Sabiia Seb
PortuguêsEspañolEnglish
Embrapa
        Busca avançada

Botão Atualizar


Botão Atualizar

Ordenar por: RelevânciaAutorTítuloAnoImprime registros no formato resumido
Registros recuperados: 3
Primeira ... 1 ... Última
Imagem não selecionada

Imprime registro no formato completo
Agricultural Trade Preferences and the Developing Countries AgEcon
Wainio, John; Shapouri, Shahla; Trueblood, Michael A.; Gibson, Paul R..
Nonreciprocal trade preference programs originated in the 1970s under the Generalized System of Preferences (GSP) as an effort by high-income developed countries to provide tariff concessions for low-income countries. The goal of the programs was to increase export earnings, promote industrialization, and stimulate economic growth in the lower income countries. This study analyzes detailed trade and tariff data for the United States and the European Union (the two largest nonreciprocal preference donors) to determine the extent to which the programs have increased exports from beneficiary countries. For those products where the margins of preference are large and where beneficiaries have a comparative advantage and the capacity to expand production, these...
Tipo: Report Palavras-chave: Tariff; Agricultural trade; Preferences; Least developed countries; Market access; World Trade Organization; WTO; International Relations/Trade.
Ano: 2005 URL: http://purl.umn.edu/7258
Imagem não selecionada

Imprime registro no formato completo
Eight Years of Doha Trade Talks: Where Do We Stand? AgEcon
Bouet, Antoine; Laborde, David.
In 2001 the World Trade Organization launched a highly ambitious program of multilateral liberalization. Eight years later, concluding the negotiations is uncertain, though an opportunity still exists. Since 2001, many proposals on market access have been brought to the negotiating table by the European Union, the United States, and the G20. Because it is politically and economically acceptable to many parties, the final December 2008 package could be the basis of an agreement. An evaluation of these various proposals shows how trade negotiations have been following countries’ strategic interests. In eight years, the ambition of the formula in agricultural market access tariff reduction has increased, but additional flexibilities designed to accommodate...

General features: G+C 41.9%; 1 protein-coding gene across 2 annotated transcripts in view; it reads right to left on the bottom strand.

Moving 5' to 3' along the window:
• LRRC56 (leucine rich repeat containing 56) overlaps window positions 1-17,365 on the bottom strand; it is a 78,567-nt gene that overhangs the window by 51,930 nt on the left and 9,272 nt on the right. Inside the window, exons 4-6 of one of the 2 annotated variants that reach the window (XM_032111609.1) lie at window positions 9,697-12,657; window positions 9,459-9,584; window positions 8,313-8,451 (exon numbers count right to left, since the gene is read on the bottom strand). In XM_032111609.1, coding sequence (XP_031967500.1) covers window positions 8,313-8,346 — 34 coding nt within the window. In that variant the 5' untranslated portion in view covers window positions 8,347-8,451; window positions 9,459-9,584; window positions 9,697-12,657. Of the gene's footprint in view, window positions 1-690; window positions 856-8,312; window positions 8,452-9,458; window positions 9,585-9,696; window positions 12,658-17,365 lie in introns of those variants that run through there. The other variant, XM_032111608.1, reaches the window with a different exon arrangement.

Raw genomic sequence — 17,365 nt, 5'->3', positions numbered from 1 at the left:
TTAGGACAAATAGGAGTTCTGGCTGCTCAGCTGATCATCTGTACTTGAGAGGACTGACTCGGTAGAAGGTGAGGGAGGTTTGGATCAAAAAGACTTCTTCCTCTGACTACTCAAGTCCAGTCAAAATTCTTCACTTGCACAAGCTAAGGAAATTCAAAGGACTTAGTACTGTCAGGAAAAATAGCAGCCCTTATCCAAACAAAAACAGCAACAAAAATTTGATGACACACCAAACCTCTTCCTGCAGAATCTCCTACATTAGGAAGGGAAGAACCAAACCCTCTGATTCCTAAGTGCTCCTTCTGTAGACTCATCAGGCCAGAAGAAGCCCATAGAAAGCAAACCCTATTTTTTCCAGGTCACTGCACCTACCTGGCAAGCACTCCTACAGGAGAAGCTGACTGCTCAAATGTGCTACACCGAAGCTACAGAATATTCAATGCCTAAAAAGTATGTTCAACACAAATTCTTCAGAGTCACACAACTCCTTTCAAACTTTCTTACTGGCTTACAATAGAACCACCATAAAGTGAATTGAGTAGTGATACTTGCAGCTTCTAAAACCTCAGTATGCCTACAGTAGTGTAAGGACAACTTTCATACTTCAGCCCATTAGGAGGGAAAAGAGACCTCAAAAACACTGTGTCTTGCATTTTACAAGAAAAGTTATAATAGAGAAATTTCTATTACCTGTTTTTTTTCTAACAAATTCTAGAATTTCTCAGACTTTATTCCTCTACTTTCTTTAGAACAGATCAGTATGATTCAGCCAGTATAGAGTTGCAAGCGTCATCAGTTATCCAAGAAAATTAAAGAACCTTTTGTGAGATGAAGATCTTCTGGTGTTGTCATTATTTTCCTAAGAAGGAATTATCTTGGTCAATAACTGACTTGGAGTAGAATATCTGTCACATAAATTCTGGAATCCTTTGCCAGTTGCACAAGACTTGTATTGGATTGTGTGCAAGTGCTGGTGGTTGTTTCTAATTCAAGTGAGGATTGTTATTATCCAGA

Tipo: Journal Article Palavras-chave: Computable general equilibrium modeling; Least developed countries; Trade negotiations; Financial Economics; International Development; International Relations/Trade; Political Economy; Public Economics.
Ano: 2010 URL: http://purl.umn.edu/93256
Imagem não selecionada

Imprime registro no formato completo
The Problem of Inclusion, Developing Countries, and Global Trade AgEcon
Mazzacano, Peter J..
Anger and optimism are coexisting themes related to the growing liberalization of international trade and the resultant transforming forces of globalization. While international trade and globalization offer the world community many benefits, there also appear to be negative consequences, particularly for least developed countries (LDCs). With increased trade and globalization has come an uneven distribution of the costs and benefits. This appears to have exacerbated inequalities of wealth and power within and between countries. The result is asymmetric interdependence where certain countries seem to prosper while others suffer. If trade is to benefit the LDCs and their poor constituents, more must be done to make them full and equal participants in the...
Tipo: Journal Article Palavras-chave: Free trade; Globalization; Liberalization; Least developed countries; Less developed countries; Trade; United Nations; World Bank; World Trade Organization; International Relations/Trade.
Ano: 2004 URL: http://purl.umn.edu/23904
Registros recuperados: 3
Primeira ... 1 ... Última
 

Empresa Brasileira de Pesquisa Agropecuária - Embrapa
Todos os direitos reservados, conforme Lei n° 9.610
Política de Privacidade
Área restrita

Embrapa
Parque Estação Biológica - PqEB s/n°
Brasília, DF - Brasil - CEP 70770-901
Fone: (61) 3448-4433 - Fax: (61) 3448-4890 / 3448-4891 SAC: https://www.embrapa.br/fale-conosco

Valid HTML 4.01 Transitional